Friday, December 31, 2004

Planning Change

When I was in Grade school the baby boom was in full force. We had 3 classes for each grade. There were a little less than 100 kids in my 8th grade graduating class and over 1000 when I started High school.

Now the enrollment was at a critical low. The largest class had 27 kids, the average was 15. By this time, the full time computer teacher had been cut as had the librarian and art teacher. The principal was made to teach computer class. A job she resented and many times passed of to me and other subs. There was talk of schools closing and the rumors were flying. Finally we got the disturbing news. Our school would close and would be combined with another larger school down the road.

After the decision was made to consolidate, various committees were formed. My husband was on the main committee, so I heard the news as it happened. Meanwhile at school, I continued to teach only now I was substituting more and more because now the principal was deeply involved in the consolidation plans. She seemed extremely appreciative, sometimes calling me at the last minute to come up when she had a meeting to attend. The computers of course were a year older and breaking down more frequently. Since they would soon be discarded and not replaced, we tried to keep them running as best we could. It was a busy year. I felt busy but needed. The previous year, I had to back out of class several times when the panic hit or I was too depressed to get out of bed, but not this year. My work was good for me.

Meanwhile on the playground, the parents were speculating wildly about the shape of things to come and bemoaning the lack of information that was coming from the committees. There was little I could tell them, not knowing what was confidential or not, but I could understand their fears. We were receiving notes sporadically but there was no mechanism to ask questions, at least none that we knew of.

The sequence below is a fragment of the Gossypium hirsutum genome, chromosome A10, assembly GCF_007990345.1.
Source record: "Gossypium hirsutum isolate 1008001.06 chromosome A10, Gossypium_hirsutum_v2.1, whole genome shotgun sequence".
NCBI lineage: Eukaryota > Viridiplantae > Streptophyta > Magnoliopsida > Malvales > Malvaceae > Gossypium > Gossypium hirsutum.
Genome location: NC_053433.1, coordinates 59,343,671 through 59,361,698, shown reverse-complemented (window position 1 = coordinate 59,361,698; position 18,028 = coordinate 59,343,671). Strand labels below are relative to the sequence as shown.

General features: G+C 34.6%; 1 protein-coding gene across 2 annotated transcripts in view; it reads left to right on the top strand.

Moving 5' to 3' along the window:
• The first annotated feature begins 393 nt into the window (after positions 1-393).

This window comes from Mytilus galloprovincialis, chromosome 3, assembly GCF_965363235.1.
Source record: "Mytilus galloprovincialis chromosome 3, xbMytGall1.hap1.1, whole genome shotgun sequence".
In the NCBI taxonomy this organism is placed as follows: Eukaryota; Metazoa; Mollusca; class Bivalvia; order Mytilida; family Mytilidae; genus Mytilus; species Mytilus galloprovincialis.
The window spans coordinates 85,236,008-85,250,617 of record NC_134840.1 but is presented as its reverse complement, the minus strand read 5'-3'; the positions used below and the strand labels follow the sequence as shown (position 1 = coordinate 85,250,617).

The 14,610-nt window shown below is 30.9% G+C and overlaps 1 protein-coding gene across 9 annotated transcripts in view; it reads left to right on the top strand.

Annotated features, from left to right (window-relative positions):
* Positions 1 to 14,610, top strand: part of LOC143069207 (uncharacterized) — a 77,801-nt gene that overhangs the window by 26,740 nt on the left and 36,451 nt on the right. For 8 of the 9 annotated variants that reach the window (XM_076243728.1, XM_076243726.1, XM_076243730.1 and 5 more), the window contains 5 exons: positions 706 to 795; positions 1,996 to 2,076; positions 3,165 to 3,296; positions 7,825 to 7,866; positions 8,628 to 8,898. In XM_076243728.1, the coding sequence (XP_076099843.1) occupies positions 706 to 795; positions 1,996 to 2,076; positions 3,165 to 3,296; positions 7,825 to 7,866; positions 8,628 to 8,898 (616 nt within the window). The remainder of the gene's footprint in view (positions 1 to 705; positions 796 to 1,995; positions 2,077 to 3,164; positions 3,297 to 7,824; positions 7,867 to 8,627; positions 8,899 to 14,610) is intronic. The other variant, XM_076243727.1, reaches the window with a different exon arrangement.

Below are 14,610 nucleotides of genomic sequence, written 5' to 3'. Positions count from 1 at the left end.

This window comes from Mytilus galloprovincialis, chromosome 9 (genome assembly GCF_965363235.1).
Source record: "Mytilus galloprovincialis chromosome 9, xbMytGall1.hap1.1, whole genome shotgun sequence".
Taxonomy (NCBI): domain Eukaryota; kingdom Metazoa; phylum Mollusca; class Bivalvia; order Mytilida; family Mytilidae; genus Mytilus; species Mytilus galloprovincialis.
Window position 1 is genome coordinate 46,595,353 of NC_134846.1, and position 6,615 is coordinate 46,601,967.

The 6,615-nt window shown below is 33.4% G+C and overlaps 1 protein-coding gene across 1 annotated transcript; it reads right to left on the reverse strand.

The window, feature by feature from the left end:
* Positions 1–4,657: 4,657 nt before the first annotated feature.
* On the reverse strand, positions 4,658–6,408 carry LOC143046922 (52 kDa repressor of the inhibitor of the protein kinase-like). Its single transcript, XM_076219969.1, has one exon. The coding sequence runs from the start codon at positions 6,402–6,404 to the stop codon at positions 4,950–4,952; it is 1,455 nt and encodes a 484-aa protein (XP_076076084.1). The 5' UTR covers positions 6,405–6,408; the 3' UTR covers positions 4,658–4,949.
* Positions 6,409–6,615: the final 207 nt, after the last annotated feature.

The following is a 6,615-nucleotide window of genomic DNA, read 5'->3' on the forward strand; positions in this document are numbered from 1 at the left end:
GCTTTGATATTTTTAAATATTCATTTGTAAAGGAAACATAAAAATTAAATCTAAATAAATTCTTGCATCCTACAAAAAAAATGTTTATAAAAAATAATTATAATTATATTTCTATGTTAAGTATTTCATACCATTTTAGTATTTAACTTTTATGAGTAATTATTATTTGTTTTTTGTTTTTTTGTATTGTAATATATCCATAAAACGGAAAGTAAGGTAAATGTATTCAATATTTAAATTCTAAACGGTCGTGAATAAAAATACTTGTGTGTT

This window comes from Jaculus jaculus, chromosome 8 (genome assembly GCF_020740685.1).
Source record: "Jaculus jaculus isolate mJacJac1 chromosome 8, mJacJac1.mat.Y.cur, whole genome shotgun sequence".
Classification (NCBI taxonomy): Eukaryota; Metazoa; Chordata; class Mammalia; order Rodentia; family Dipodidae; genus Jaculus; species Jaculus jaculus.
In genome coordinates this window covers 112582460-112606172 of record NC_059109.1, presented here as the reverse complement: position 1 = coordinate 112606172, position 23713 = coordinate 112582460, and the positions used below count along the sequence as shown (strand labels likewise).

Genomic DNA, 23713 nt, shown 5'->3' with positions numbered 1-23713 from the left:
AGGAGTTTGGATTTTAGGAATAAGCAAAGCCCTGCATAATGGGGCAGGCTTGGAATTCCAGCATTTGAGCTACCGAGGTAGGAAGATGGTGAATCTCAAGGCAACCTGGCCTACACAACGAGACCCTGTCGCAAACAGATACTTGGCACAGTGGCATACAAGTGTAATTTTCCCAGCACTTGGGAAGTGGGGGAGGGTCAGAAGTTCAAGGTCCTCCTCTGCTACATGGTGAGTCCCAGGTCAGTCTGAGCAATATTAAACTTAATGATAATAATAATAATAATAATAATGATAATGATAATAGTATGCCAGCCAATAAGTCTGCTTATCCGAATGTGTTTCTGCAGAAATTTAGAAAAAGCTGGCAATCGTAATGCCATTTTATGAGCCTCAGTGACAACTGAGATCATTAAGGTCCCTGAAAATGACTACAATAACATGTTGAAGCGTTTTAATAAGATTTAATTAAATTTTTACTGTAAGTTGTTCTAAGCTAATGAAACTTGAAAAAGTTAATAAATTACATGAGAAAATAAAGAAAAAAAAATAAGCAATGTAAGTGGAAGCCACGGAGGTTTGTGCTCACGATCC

The church bulletins were not much help and the church’s websites had no information. The consolidation letters, which sometimes didn’t make it home were not online on our site and the other schools site was not functional. They were posted at school, but the school closed at dismissal time and a lot of people didn’t know they were there.

When I suggested making a web site that wasn’t a part of either school and devoted to the consolidation and the new school, my husband was interested. He took a prototype to a meeting and I was given the go ahead to continue. I felt a real part of the community and began to see my old self again. I told my ediets friends and my doctor that I hadn't felt this good in my life. No one said anything about me being manic and I am not sure to this day if I was or not. I just felt good.

I purchased web space, a pdf writer and a few other tools at my own expense and went to work. My goal was to create something unique that would not look like either site and thus not alienate either school. There were enough bad feelings now. I had a spot for the newsletters which were online by noon the day the schools received them. There was a page for parents to ask questions anonymously if they chose, and one for kids to do the same. They kids questions even came to my son’s box, so they would feel safe, since they would know they weren’t going to be identified by either principal. There was a page identifying the new uniform plaid, and other news as it came out. The prototype even showed a page listing a picture and short bio of each teacher as they were hired, so the students would feel more comfortable, starting a new school. All of this was reviewed by the committee and approved. I even received copies of emails complimenting my efforts It was nice to be able to contribute a skill I had. Our pastor had always asked for our time talents and treasures. Now I had something to give. A notice was placed in the consolidation notes notifying parents of the location of the site and the site had it’s debut. We were rolling.

I know now that what I wanted to provide was things that Aspies need to feel comfortable. Whether others need such things I do not know. I was convinced I was fulfilling a need and felt great about it. I may not be able to clean my house or even shower some mornings but I could work on this site all day long and sometimes did. It became my identity.

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